William Nordhaus and Paul Romer: U.S. Duo Win 2018 Nobel Prize for Economics

William Nordhaus and Paul Romer have been awarded the 2018 Nobel Prize in economics for their work on how climate change and technology affect the economy.

The Royal Swedish Academy of Sciences said that Nordhaus, a professor at Yale, was the first person to come up with a model that outlined the links between growth and global warming.

Romer, a professor at New York University's Stern School of Business, was able to show how economic forces shape innovation, the academy said. His concept is the basis for what is called "endogenous growth theory."

"Their findings have significantly broadened the scope of economic analysis by constructing models that explain how the market economy interacts with nature and knowledge," the academy said in a statement.

Nordhaus's model examined how climate policy interventions, such as carbon taxes, can affect the global economy.

William Nordhaus, left, and Paul Romer have won the 2018 Nobel Prize in economics and will share the $1 million in prize money. Yale University/NYU Stern School of Business via REUTERS.

His award comes on the same day that the United Nations warned that governments must make "far-reaching and unprecedented changes" to avoid disastrous levels of global warming. The Intergovernmental Panel on Climate Change outlined what is at stake in the world's bid to limit global temperature rise to 1.5 degrees Celsius.

Romer was the World Bank's chief economist, a post he left after clashes with colleagues over the language used in its reports. He also stirred controversy with his claims that Chile's economic ranking may have been manipulated for political reasons under Michelle Bachelet, its former socialist president, the BBC reported.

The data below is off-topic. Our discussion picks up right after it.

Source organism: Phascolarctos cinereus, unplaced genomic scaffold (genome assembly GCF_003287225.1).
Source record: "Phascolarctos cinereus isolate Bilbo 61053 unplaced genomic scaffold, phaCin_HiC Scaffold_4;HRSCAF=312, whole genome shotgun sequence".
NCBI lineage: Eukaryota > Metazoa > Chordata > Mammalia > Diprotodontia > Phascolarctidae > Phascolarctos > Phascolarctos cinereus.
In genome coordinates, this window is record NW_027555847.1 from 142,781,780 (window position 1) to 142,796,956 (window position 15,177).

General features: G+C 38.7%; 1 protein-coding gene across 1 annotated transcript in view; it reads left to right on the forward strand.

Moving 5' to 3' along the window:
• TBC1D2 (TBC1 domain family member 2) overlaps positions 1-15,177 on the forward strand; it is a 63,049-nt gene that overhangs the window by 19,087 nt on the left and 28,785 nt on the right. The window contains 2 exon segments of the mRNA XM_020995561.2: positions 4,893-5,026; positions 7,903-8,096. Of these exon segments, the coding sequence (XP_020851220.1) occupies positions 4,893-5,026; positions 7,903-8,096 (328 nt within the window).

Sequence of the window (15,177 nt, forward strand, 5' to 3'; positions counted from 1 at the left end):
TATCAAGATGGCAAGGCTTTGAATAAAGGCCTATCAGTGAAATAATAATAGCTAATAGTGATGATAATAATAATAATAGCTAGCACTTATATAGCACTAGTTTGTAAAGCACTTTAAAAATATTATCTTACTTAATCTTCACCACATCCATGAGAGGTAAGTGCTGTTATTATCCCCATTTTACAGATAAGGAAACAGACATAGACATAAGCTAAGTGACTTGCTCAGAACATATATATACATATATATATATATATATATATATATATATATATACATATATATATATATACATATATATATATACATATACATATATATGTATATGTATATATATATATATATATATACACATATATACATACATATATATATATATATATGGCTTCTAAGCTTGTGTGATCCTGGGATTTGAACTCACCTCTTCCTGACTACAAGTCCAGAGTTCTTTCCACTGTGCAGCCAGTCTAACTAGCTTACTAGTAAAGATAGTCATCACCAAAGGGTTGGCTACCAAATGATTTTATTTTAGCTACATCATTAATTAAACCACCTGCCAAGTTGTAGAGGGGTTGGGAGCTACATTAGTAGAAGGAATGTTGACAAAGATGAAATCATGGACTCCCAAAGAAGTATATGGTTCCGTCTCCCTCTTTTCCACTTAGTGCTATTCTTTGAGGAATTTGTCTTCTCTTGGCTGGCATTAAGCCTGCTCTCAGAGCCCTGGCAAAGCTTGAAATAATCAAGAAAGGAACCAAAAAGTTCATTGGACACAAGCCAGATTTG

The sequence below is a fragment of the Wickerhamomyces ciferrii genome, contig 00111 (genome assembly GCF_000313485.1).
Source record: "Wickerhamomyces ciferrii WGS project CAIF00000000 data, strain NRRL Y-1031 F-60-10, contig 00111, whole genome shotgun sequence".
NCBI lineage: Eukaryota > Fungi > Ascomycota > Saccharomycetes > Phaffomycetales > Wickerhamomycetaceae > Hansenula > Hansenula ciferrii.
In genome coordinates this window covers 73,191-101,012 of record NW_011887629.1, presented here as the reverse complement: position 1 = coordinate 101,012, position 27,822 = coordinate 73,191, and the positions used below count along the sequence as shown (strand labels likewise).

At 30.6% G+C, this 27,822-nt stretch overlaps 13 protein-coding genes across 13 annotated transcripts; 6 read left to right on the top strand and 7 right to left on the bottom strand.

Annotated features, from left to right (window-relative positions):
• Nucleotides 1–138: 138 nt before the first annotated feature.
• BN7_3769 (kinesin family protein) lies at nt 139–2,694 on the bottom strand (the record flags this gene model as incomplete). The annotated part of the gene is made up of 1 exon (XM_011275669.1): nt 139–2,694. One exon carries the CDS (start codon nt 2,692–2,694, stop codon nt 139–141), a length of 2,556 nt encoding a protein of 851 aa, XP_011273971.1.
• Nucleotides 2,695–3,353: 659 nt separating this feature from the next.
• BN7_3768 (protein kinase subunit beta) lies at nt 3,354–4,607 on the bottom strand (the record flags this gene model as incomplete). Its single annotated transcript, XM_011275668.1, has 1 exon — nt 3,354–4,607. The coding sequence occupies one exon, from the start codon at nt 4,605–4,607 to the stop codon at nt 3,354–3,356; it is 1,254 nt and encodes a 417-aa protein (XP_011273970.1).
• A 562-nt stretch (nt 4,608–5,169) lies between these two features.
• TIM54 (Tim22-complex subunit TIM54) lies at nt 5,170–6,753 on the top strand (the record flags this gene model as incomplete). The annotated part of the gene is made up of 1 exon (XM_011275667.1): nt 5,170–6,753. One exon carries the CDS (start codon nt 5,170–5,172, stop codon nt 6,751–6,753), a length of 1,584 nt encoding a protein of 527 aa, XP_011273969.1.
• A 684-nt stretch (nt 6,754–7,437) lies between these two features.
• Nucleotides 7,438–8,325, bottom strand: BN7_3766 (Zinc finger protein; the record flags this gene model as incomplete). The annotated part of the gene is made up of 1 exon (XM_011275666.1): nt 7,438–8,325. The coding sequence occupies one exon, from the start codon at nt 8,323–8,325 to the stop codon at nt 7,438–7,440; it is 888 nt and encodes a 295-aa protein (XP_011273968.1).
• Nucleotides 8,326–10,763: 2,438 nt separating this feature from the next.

Romer told reporters on Monday: "We can absolutely make substantial progress protecting the environment and do it without giving up the chance to sustain growth."

Tyler Cowen, an economics professor at George Mason University, wrote on his blog that the pair shared ideas about the nature of wealth, and how nations and societies fare at the macro level.

"These are two highly relevant picks. Think of Romer as having outlined the logic behind how ideas leverage productivity into ongoing spurts of growth, as for instance we have seen in Silicon Valley. Think of Nordhaus as explaining how economic growth interacts with the value of the environment," he wrote.

American economist Justin Wolfers tweeted, "At one level, this prize doesn't seem like an obvious combination—both are somewhat related to modern growth theory, but not in any particularly coordinated or similar fashion.

"But the Nordhaus-Romer pairing makes sense, because they each point to contradictions at the heart of capitalism. It's all about market failure. Left alone, markets will generate too much pollution (Nordhaus) and too few ideas (Romer)," Wolfers wrote.